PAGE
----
Shimamui coast is part of the Shakotan Cape which is on the western coast of Hokkaido. It is located next to Cape Shakotan and is famous for its coastline, and its crystal clear waters. There is a lookout at about 100m above sea level, offering stunning views from the cliffs Read More ....
|Dates||Last weekend of August|
|Notes||Free parking available
Demon costume parade
To stay overnight at Noboribetsu onsen , book early.
|15 minute bus ride from JR Noboribetsu station
1 hour 30 minute drive from Sapporo
The town of Noboribetsu is famous for its hot spring waters. These waters spring from a rocky, barren, volcanic valley known as “Hell Valley” (Jigokudani) located just north of the onsens. This valley is said to be the gateway to hell and is inhabited by demons. Every summer the door to “hell” is opened with the Jigoku Festival. This festival was first held in 1964 and has continued annually ever since. This lively event, has a fantastic atmosphere and runs over the last weekend of August. At the Jigoku Festival witness the numerous demon floats, dances, the taiko drum performance, the fireworks and the array of costumes worn by locals and tourists alike. The festival sees Enma or Yama (the King of Hell), a giant blue and red ogre, and “yukijin”, masked demons who are the protective guardians of the hot springs, emerge to prowl the streets of Noboribetsu for one weekend.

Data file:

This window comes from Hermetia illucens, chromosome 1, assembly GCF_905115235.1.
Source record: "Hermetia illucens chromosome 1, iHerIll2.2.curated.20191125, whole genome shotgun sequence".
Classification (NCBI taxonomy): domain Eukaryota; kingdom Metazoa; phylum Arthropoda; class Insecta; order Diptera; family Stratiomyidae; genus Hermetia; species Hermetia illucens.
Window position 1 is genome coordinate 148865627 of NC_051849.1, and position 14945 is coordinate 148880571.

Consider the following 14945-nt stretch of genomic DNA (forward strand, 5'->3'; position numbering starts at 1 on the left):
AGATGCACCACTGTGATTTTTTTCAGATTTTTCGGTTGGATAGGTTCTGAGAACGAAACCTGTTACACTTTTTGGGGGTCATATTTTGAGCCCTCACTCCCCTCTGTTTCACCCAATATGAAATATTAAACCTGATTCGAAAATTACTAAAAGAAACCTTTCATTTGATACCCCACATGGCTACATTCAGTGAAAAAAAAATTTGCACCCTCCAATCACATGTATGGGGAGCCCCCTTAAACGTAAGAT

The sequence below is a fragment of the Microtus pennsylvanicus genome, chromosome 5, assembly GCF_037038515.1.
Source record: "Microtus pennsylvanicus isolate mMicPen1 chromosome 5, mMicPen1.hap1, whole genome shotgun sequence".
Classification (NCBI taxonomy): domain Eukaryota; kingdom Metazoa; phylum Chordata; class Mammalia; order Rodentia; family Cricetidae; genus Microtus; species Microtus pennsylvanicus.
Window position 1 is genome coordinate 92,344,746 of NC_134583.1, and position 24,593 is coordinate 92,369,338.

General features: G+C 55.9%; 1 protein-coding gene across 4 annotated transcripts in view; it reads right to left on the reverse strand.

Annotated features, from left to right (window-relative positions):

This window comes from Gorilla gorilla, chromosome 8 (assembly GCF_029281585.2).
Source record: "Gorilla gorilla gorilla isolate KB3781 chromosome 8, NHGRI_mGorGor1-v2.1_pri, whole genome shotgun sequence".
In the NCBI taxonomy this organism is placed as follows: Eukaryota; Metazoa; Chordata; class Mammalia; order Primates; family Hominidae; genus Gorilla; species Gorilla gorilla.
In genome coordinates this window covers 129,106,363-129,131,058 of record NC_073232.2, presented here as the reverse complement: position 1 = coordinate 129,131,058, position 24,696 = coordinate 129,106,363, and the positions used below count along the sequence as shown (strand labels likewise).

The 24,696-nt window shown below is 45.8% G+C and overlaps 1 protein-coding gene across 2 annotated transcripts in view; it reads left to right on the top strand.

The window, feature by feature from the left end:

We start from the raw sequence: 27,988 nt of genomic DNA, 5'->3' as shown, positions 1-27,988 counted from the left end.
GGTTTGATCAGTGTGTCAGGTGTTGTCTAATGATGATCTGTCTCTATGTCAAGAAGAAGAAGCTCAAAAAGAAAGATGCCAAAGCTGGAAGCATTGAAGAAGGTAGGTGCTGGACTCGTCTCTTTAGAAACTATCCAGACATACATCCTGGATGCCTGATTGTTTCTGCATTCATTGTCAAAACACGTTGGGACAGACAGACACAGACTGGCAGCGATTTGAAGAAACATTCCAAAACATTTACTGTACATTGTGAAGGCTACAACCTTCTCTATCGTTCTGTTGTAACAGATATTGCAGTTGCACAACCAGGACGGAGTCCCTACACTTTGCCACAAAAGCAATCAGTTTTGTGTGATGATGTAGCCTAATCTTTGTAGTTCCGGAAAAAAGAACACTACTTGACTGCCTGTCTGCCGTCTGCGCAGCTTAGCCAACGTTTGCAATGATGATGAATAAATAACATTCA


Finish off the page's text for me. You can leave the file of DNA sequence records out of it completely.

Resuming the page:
The iconic center piece of this festival is the giant Demon Mikoshi Gokuraku (shrine) which is a giant demon face upon which stands the demon king. As it proceeds down the street, smoke pours from its mouth and the eyes light up, as it spews forth golden ribbons. A truly impressive sight! Ogre shrines of ‘Enma’ precede the demon shrine and are carried by school kids. Masked ogres dance in groups in honour of the demon king’s visit and local folks perform for the crowds. A colorful fireworks show on the final night, bids the demon king’s farewell until the following year.
The locals really get involved with this festival. There is a huge dance parade in the evening, not only for the locals but for the spectators to join in as well! If you can’t make it, you can still have a demonic encounter at the Demon’s Fireworks ceremony, which is held at Jigokudani Observatory every Thursday and Friday from 20:30. Masked demons carry handheld fireworks – 10-metre high erupting columns of fire reminiscent of Hell Valley’s erupting steam vents and geysers – along the town’s demon footpath.
To get to the festival, you can take the JR train to Noboribetsu. From there it’s a short bus ride to Noboribetsu hot spring. It’s about a 15 minute ride and costs ￥340. Buses run every 15 to 20 minutes, starting at 6:10 and run until 21:15. Trains from Sapporo to Noboribetsu take just over an hour and cost ￥4160 for a round trip. Trains from Sapporo run from 6:36 to 22:00. Trains from Noboribetsu to Sapporo run from 7:26 to 21:47. If you have access to transport, then it’s about a one and a half hour drive. Free parking is available.
noboribetsu jigoku festival